High Noon Rescue: Engineering Student Helps Save Pilot From Sinking Airplane

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As someone with an affinity for space and all things that fly, University of Virginia aerospace engineering student Charlie Osborne had his eye on the Cessna 150 that was quickly approaching the New Jersey beach where he was working as a lifeguard last Saturday.

When the advertising banner being towed by the small airplane suddenly fell off the back, he wondered if something was amiss.

“I thought that was kind of strange,” Osborne said. “Then the plane kept getting lower and lower and I knew something was definitely going wrong.”

Moments later, the aircraft was in the ocean and Osborne was on his paddleboard trying to rescue the pilot.

Miraculously, the pilot was OK. Thankfully, he had no passengers. And, luckily for him, Osborne – a member of the UVA Triathlon Club – was working that day.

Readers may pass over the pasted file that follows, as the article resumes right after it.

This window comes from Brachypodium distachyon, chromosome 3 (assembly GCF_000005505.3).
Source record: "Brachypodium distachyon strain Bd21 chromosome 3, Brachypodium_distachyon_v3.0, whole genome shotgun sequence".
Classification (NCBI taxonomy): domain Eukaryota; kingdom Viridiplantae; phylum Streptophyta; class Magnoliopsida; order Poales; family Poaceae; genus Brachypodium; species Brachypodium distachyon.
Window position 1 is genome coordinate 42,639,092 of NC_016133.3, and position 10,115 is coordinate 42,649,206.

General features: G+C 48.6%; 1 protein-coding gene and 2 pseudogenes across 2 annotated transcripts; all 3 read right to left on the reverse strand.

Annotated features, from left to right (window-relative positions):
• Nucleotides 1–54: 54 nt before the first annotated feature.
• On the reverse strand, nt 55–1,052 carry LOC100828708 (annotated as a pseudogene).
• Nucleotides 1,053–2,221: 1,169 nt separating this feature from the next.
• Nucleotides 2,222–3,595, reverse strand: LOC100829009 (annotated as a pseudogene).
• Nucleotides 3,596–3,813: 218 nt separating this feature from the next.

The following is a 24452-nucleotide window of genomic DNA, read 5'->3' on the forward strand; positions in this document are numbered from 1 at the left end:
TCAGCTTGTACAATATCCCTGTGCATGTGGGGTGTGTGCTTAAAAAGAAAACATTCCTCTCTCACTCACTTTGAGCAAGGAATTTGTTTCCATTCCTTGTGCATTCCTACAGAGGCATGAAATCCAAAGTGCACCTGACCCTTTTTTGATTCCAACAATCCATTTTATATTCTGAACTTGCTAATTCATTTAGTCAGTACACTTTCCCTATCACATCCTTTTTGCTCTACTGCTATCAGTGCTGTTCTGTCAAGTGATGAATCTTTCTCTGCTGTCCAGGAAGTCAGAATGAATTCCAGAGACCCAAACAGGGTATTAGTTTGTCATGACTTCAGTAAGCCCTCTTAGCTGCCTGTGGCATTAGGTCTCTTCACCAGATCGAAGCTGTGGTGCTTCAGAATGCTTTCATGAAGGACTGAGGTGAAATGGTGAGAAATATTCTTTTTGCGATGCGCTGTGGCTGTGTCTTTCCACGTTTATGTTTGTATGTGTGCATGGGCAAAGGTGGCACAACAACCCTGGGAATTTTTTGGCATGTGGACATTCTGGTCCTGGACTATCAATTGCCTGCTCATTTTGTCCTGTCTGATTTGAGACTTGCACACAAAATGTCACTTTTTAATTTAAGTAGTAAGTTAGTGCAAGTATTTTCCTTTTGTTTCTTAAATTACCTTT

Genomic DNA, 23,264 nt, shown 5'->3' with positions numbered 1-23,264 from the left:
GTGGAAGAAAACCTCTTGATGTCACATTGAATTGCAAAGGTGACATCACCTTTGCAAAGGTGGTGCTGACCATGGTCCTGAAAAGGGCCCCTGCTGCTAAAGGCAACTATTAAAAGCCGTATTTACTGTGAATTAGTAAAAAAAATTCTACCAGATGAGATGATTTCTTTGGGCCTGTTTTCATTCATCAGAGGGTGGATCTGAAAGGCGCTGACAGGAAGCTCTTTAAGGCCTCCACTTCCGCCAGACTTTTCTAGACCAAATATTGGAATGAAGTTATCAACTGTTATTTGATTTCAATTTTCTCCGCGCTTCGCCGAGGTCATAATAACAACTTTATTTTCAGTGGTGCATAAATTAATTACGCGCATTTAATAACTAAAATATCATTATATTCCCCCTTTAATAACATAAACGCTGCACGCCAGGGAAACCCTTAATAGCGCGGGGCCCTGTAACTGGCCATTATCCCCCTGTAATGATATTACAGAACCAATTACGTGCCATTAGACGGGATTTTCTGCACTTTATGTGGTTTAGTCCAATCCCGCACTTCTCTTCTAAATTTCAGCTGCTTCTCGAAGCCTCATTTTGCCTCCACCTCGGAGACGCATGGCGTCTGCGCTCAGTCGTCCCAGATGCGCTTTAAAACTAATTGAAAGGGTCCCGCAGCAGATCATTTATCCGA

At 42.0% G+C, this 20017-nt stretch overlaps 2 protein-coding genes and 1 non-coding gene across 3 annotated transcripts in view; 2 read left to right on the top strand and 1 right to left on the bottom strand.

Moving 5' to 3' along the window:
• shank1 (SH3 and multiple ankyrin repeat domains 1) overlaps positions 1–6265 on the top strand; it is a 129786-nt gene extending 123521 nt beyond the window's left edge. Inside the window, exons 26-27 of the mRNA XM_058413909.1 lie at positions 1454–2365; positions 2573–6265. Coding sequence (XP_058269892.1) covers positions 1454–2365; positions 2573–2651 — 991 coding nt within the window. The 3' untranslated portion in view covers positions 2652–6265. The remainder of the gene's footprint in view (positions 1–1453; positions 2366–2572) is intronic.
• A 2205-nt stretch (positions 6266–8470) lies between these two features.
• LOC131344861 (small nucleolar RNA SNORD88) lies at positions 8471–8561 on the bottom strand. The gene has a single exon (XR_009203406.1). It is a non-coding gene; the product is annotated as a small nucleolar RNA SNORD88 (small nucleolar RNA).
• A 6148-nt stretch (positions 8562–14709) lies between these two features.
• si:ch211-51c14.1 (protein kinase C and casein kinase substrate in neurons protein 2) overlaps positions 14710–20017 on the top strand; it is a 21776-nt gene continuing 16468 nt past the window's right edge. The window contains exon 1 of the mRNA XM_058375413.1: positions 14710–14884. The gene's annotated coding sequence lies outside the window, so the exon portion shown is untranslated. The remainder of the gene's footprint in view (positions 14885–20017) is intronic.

Osborne, a rising third-year student from New Milford, Connecticut whose family spends its summers in New Jersey – his grandmother has a house on Long Beach Island – estimates that it took him and a fellow lifeguard about 2½ minutes to make the roughly quarter-mile trip to the crash site.

(If the story seems familiar, you have a good memory. In 2016, a then-incoming first-year student, David Darling – who was in his first day as a lifeguard on Weekapaug Beach in Rhode Island – rescued the pilot of a small plane that crashed into the ocean just off the beach there.)